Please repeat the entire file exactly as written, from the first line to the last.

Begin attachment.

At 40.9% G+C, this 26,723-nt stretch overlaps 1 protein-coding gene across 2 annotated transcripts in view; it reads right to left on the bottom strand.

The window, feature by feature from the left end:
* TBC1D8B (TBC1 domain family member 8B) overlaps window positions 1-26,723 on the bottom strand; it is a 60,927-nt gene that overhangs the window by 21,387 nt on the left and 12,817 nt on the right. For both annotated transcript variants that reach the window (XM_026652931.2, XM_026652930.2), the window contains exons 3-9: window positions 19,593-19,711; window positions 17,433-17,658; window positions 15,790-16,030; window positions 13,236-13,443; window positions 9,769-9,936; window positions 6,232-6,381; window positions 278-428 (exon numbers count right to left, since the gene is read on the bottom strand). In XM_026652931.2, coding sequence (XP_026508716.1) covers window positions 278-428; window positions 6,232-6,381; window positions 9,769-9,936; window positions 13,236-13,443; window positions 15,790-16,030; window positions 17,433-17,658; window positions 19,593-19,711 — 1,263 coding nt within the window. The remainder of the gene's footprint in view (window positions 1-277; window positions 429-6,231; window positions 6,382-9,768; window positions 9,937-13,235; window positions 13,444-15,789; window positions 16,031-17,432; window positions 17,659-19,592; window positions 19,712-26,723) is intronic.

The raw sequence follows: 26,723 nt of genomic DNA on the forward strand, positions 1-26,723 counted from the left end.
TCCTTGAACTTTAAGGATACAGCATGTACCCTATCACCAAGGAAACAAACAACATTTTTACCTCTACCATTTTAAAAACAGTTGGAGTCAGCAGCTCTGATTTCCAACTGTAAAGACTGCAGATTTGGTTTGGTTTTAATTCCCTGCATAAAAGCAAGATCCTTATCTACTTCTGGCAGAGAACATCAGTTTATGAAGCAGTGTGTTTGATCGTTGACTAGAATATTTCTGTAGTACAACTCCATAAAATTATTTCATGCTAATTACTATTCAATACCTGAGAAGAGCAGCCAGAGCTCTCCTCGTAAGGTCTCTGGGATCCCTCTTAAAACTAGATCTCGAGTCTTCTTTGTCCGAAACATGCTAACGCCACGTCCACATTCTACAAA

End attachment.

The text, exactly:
At 40.9% G+C, this 26,723-nt stretch overlaps 1 protein-coding gene across 2 annotated transcripts in view; it reads right to left on the bottom strand.

The window, feature by feature from the left end:
* TBC1D8B (TBC1 domain family member 8B) overlaps window positions 1-26,723 on the bottom strand; it is a 60,927-nt gene that overhangs the window by 21,387 nt on the left and 12,817 nt on the right. For both annotated transcript variants that reach the window (XM_026652931.2, XM_026652930.2), the window contains exons 3-9: window positions 19,593-19,711; window positions 17,433-17,658; window positions 15,790-16,030; window positions 13,236-13,443; window positions 9,769-9,936; window positions 6,232-6,381; window positions 278-428 (exon numbers count right to left, since the gene is read on the bottom strand). In XM_026652931.2, coding sequence (XP_026508716.1) covers window positions 278-428; window positions 6,232-6,381; window positions 9,769-9,936; window positions 13,236-13,443; window positions 15,790-16,030; window positions 17,433-17,658; window positions 19,593-19,711 — 1,263 coding nt within the window. The remainder of the gene's footprint in view (window positions 1-277; window positions 429-6,231; window positions 6,382-9,768; window positions 9,937-13,235; window positions 13,444-15,789; window positions 16,031-17,432; window positions 17,659-19,592; window positions 19,712-26,723) is intronic.

The raw sequence follows: 26,723 nt of genomic DNA on the forward strand, positions 1-26,723 counted from the left end.
TCCTTGAACTTTAAGGATACAGCATGTACCCTATCACCAAGGAAACAAACAACATTTTTACCTCTACCATTTTAAAAACAGTTGGAGTCAGCAGCTCTGATTTCCAACTGTAAAGACTGCAGATTTGGTTTGGTTTTAATTCCCTGCATAAAAGCAAGATCCTTATCTACTTCTGGCAGAGAACATCAGTTTATGAAGCAGTGTGTTTGATCGTTGACTAGAATATTTCTGTAGTACAACTCCATAAAATTATTTCATGCTAATTACTATTCAATACCTGAGAAGAGCAGCCAGAGCTCTCCTCGTAAGGTCTCTGGGATCCCTCTTAAAACTAGATCTCGAGTCTTCTTTGTCCGAAACATGCTAACGCCACGTCCACATTCTACAAA